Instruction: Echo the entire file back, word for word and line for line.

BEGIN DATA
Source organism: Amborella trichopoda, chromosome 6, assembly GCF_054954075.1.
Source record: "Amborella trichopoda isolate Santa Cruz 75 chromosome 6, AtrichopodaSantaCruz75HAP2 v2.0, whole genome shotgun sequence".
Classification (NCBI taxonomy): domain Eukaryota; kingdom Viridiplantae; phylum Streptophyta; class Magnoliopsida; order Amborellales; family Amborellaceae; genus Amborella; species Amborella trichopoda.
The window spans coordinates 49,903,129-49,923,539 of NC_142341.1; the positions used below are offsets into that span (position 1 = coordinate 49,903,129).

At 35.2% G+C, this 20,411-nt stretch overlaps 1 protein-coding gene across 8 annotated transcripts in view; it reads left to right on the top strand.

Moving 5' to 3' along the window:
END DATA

Source organism: Amborella trichopoda, chromosome 6, assembly GCF_054954075.1.
Source record: "Amborella trichopoda isolate Santa Cruz 75 chromosome 6, AtrichopodaSantaCruz75HAP2 v2.0, whole genome shotgun sequence".
Classification (NCBI taxonomy): domain Eukaryota; kingdom Viridiplantae; phylum Streptophyta; class Magnoliopsida; order Amborellales; family Amborellaceae; genus Amborella; species Amborella trichopoda.
The window spans coordinates 49,903,129-49,923,539 of NC_142341.1; the positions used below are offsets into that span (position 1 = coordinate 49,903,129).

At 35.2% G+C, this 20,411-nt stretch overlaps 1 protein-coding gene across 8 annotated transcripts in view; it reads left to right on the top strand.

Moving 5' to 3' along the window: